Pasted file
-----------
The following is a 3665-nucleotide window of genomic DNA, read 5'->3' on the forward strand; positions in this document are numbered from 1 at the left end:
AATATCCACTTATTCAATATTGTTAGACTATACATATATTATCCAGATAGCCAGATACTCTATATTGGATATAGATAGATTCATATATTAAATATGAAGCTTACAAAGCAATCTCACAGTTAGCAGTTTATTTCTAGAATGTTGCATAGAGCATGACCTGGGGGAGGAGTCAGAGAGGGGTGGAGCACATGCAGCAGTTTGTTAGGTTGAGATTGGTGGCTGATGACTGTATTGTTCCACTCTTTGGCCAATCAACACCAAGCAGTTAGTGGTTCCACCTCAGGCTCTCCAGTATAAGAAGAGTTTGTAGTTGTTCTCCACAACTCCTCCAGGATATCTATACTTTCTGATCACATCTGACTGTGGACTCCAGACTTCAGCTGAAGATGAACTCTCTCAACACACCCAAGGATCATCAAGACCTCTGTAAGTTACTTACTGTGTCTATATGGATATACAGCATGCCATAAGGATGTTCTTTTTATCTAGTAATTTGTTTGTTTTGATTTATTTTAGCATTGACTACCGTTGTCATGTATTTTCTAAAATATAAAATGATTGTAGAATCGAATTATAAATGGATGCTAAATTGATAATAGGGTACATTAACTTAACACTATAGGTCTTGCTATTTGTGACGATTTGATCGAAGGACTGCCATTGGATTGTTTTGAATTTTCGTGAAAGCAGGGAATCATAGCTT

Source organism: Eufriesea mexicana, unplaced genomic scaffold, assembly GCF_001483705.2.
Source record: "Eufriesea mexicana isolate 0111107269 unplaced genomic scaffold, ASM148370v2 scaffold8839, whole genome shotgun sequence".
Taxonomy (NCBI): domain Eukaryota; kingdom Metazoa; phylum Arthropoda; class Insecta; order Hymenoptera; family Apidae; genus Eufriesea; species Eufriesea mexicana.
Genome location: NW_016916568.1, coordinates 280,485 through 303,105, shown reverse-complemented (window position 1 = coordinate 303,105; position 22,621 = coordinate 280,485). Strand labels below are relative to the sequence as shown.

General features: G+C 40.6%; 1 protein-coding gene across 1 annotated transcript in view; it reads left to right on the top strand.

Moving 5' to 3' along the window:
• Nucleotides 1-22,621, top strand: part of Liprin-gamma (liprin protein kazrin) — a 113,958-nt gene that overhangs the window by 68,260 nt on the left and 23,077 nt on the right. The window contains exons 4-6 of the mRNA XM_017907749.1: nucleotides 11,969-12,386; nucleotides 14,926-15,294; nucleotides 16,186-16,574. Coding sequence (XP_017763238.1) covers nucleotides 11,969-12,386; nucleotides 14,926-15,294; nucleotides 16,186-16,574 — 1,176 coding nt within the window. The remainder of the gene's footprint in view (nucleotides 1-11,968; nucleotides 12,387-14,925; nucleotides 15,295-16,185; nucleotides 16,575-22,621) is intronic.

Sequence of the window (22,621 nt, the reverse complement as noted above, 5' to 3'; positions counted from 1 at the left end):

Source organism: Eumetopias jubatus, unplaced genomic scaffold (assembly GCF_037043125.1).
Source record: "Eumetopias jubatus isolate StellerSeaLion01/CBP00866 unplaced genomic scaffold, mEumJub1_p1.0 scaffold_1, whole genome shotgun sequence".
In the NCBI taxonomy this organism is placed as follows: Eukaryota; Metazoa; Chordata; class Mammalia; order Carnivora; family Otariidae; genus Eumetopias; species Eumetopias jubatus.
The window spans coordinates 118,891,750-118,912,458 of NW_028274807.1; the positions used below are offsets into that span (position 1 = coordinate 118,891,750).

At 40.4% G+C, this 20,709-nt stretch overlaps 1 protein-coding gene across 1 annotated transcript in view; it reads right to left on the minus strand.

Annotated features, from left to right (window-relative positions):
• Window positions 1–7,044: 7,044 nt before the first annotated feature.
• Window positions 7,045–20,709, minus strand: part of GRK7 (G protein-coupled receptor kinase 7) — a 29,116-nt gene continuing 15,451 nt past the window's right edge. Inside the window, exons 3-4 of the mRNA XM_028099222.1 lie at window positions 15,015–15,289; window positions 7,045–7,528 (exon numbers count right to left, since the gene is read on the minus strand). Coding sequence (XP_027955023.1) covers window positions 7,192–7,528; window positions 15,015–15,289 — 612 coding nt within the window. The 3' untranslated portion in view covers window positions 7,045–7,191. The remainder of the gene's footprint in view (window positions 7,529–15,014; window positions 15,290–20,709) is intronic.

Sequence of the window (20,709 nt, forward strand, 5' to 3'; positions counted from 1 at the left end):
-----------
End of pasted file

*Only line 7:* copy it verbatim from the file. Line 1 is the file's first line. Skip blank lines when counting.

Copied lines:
General features: G+C 40.6%; 1 protein-coding gene across 1 annotated transcript in view; it reads left to right on the top strand.